Lots of this will change when the baby comes. I'll stop volunteering at school. I'll be released from Activity Days :( I won't have any more OB appts downtown. I'll talk to the piano teacher to see if we can rearrange our schedules. It will help, but I'm still anxious.

For example, last night after soccer I noticed that the spots Anna had been complaining about on her face had turned into a rash. It looked like impetigo. I asked Sam to take her to urgent care and get some antibiotics so she'd only have to miss one day of school. I took Levi and Emily with me to our quarterly RS meeting (Sam was wondering what he was supposed to do with them if he had to take Anna to urgent care- I didn't tell him that they just come with me and we all suffer through it on most occasions). It was nice to relax and talk for a couple hours, but I forgot my phone so I couldn't check in to see how urgent care went, and Levi and Emily were crazy wound up after their time at the nursery.

When I got home they both lost it they were so tired, so bedtime was a struggle. And I found out the urgent care I'd recommended to Sam was full for the night and he didn't know where else to go, so Anna didn't get treated. I'd felt overwhelmed for days and had a good cry while worrying to Sam that these anxious feelings now could indicate higher risk of post-partum depression after the baby's born and that just makes me more anxious.

This morning Emily woke up crying. She had a fever of 102 and eventually threw up twice. I cancelled the dentist appointments I had scheduled for all 3 kids, got an appointment for Anna with our pediatrician (and a back up appointment at the closest urgent care) and hoped he'd be able to squeeze Emily in while we were there. I got Levi to school 40 minutes late and loaded the girls up and rushed to the doctor. They recently moved locations so I didn't know which building they were in or where to park and drove around a while trying to figure it out.

Emily threw up in the parking lot on the way inside to the doctor. I wiped her up with baby wipes as best I could and got to our appointment 10 minutes late. This was when I realized I was still wearing the slippers I'd slipped on to take Levi to school. We waited another 20 minutes to be called back. They took Anna's vitals and then we waited 15 minutes to see the doctor. He didn't like the way Emily looked so he said he'd check her out. He looked over Anna and said, "This could be impetigo?" Ten points for mom.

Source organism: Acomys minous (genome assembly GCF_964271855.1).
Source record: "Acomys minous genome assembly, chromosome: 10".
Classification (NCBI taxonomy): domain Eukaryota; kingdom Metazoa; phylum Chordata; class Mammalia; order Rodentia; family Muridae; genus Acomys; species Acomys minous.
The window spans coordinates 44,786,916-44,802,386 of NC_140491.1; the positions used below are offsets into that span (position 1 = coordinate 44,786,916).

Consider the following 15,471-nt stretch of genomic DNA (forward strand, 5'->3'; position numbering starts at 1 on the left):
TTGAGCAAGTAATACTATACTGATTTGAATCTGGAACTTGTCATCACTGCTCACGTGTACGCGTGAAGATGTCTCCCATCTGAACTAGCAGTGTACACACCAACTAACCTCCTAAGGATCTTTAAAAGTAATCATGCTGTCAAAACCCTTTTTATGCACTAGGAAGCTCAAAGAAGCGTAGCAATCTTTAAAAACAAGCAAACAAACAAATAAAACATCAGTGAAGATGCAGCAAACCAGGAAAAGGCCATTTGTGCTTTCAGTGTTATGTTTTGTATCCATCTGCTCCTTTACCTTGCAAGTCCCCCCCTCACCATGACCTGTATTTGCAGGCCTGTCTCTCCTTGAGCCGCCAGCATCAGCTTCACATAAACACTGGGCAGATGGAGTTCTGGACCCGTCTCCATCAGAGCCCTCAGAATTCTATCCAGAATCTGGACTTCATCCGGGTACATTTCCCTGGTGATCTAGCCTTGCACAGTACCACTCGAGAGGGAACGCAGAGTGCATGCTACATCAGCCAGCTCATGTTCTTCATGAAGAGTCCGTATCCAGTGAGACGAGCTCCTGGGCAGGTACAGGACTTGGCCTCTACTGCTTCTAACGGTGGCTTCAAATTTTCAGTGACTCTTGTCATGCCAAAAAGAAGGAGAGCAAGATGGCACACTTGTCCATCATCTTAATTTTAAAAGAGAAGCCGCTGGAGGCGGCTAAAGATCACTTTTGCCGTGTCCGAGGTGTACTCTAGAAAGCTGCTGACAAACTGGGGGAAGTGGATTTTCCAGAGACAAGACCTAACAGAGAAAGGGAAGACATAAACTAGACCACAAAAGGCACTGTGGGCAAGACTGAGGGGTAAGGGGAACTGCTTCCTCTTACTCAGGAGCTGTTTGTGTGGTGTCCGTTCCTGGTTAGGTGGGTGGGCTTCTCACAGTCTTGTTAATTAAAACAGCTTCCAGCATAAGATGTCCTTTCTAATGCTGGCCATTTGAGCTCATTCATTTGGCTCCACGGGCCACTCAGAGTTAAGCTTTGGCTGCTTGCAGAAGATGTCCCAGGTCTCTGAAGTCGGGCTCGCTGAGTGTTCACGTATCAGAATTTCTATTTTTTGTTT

He went to visit another patient while the nurse came and took Emily's vitals. She consulted with him and came back with half a tablet of zofran. 20 minutes later, the doctor came back with prescriptions for topical and oral antibiotics for Anna and more zofran for Emily.

Still hoping to not have to have Anna miss much school, I called the pharmacy from the parking lot to have them start filling the prescriptions. He said they were out of one of the antibiotics, but said another location further away had them and he'd call ahead there.

We drove to the other store and they said it'd be about 10 minutes till they had them mixed and ready. We went to the bathroom, found some allergy medicine the doctor had recommended for Anna, and got some gatorade for Emily. Of course they weren't ready when we got back. We wandered around for another half hour, taking our blood pressure, finding a rainbow of items in the makeup department, and buying bejeweled mirrors for each of the girls before they finally called us.

So, three and half hours after I set out this morning, we were returning, hungry and contagious, and out about $100 in co-pays. I really did feel grateful that we have insurance, that I could see a doctor the same day, that he was willing to fit in Emily, that the zofran was a miracle drug that had Emily walking and laughing and playing and eating while this morning she looked like she wanted to die. I was grateful for antibiotics, even though Anna is going to miss school tomorrow too since she'll be officially contagious most of the day.